Windows 10: Lost in Backing=up Hard Grit

  1.    24 Jan 2017 #1

    Lost in Backing=up Hard Grit

    I am lost in all the details for fully backing a Windows 10 system.

    If I understand correctly that fully backing-up a Windows 10 system requires three separate tracks

    Create a system repair disk.
    This is done in Windows. Simple enough. Did it.

    Creating a system image, which will requires NTFS external storage.
    So how do I estimate the size that system image?
    With Windows 10 apps?
    With Macrium Reflect Free?
    Should I look at other apps with higher reliability than that provided by Microsoft?

    Setting up a backup, on NTFS media.
    Does Macrium Reflect Free take care of this too?
    Also how do I estimate the needed external media size for this?

    I there anything else I should do? Need to know?

      My ComputerSystem Spec

  2. Posts : 6,993
    10 Home x64 (1803) (10 Pro on 2nd pc)
       24 Jan 2017 #2

    mikeincousa said: View Post
    Create a system repair disk.
    This is done in Windows. Simple enough. Did it.

    A plain-vanilla Windows 10 repair disk won't include the Macrium tools - you'll need to create another one for that.

    So how do I estimate the size that system image?
    With Windows 10 apps?
    The system image created by Windows 10's Backup & Restore will be approximately the same size as the used space reported by File Explorer in 'My PC' for the drive you are imaging. It doesn't use any compression (except when backing up to DVDs).

    Should I look at other apps with higher reliability than that provided by Microsoft?

    You already are - Macrium Reflect is a 3rd-party app, one that's well respected on these boards.
      My ComputersSystem Spec

  3.    25 Jan 2017 #3

    I have downloaded and installed Macrium Reflect.

    It immediately asked me make a rescue disk. I made one.

    Last night I made a repair disk from W10.

    How do the two differ?

    Do I need both?
      My ComputerSystem Spec

  4.    26 Jan 2017 #4

    You may not need both, but both are helpful. The Macrium recovery image does one thing very well: it lets you boot, then restore a backup of your choosing to the PC on which it's running. The Windows recovery disk does all kinds of things, including startup repair, revert to a restore point, revert to a (Windows) image backup, get to the command line and operate on the disk, and more. I always keep both around because they let me do (and repair) different kinds of things.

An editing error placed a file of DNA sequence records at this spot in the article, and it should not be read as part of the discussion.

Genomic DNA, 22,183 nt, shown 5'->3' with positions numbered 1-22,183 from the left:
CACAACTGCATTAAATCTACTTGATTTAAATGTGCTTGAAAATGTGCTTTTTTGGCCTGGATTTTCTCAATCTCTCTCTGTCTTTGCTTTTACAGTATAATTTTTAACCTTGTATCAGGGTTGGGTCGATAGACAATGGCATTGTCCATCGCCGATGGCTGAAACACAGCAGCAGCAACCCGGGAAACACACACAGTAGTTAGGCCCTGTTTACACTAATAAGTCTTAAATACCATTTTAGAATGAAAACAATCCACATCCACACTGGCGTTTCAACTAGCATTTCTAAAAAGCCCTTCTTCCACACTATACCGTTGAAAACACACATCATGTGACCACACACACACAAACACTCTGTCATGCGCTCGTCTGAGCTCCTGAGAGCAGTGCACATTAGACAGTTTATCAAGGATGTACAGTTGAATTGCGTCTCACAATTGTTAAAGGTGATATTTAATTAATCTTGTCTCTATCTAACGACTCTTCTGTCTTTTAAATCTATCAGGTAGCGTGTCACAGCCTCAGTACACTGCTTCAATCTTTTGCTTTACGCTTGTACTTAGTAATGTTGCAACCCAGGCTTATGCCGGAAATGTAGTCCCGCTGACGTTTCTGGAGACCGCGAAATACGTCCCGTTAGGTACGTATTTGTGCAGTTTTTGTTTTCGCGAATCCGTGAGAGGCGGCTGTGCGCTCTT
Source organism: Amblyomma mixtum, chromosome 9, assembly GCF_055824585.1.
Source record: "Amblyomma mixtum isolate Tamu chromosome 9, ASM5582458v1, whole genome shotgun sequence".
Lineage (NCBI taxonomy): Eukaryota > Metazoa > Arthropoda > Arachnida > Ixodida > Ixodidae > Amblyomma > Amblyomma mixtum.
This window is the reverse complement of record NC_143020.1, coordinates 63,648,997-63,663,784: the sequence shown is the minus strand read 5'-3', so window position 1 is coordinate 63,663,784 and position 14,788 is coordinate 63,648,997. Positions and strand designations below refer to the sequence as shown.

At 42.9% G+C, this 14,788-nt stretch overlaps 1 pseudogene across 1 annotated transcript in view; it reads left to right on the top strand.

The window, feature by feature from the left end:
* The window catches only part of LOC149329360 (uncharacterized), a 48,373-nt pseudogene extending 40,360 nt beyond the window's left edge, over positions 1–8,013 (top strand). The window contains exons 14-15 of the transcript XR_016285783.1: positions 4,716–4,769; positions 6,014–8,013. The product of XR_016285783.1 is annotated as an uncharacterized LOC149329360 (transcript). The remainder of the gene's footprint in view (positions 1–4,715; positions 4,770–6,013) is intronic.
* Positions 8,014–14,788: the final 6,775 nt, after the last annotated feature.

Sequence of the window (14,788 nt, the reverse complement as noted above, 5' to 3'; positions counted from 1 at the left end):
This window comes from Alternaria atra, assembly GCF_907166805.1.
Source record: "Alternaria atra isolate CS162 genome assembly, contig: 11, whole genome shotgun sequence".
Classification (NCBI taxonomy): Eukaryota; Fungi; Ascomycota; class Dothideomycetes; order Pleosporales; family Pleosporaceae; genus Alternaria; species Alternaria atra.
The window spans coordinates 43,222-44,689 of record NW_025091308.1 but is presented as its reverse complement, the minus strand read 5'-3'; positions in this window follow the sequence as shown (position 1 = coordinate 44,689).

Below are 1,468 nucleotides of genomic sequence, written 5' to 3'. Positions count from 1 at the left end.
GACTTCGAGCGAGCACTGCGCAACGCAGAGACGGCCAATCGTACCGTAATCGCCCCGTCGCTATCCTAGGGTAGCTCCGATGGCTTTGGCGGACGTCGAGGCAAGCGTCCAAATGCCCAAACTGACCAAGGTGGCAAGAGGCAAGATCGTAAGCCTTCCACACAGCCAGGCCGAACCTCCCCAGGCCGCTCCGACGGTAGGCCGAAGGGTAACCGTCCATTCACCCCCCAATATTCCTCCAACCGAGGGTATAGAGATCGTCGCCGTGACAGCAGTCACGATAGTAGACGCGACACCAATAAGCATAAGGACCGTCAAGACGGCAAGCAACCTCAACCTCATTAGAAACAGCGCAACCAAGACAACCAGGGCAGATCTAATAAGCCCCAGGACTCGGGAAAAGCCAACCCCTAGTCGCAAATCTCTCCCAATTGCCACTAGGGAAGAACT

My ComputersSystem Spec

  5.    26 Jan 2017 #5

    I started to make a backup, but stalled at the opening window.
    What is the difference between a clone and an image?
      My ComputerSystem Spec

  6.    27 Jan 2017 #6

    A clone generally means a copy of the contents from one drive to another (so when you are done you have two identical copies). An image is a copy of the contents of a drive, a kind of snapshot, if you will. You could conceivably (though not intelligently) store the image on the same drive as the original, so there's no requirement to have two drives for this process.
      My ComputersSystem Spec

  7.    27 Jan 2017 #7

    I think I have successfully imaged my main and file drives.
    I just tired to make a clone of the file drive with the same destination drive as the image copy.

    A dire warning appeared that the destination would be overwritten.

    So drawing from hard learn past experiences I aborted.

    You mentioned that is possible to store images and clones on the same drive?

    What do I need to do that. I should have enough room for at least the files drive, but I would have to check that.

    Also. In Linux moving a full disk image to another machine is a BIG deal. Mostly dealing with the change in UUID's. How does this work in Windows, and using this software.

    My worst backup fear is having a spiffy file that will not restore to another machine.

    Oh. Thanks for your cogent comments Ed. They are very much appreciated here (the high south-central Colorado mountains.)
      My ComputerSystem Spec

  •    28 Jan 2017 #8

    No, I didn't mean to suggest you could clone a drive onto the same drive where images are already stored. You could, however clone a drive and then use the resulting cloned drive to also store images of the original drive. Sorry if my earlier post suggested otherwise: I certainly didn't mean it to. Cloning is something you do once, usually when you want to abandon an older, slower drive which you'll replace with a faster, newer one. Thus you would clone from old&slow to fast&new. This makes it unlikely you'd keep running the old&slow drive anyway. But indeed you can do what I said earlier here. So that's why I'll quote an old saying, which is particularly apt in this situation: "Just because you CAN do something, doesn't mean you SHOULD do it" (emphasis mine).
      My ComputersSystem Spec


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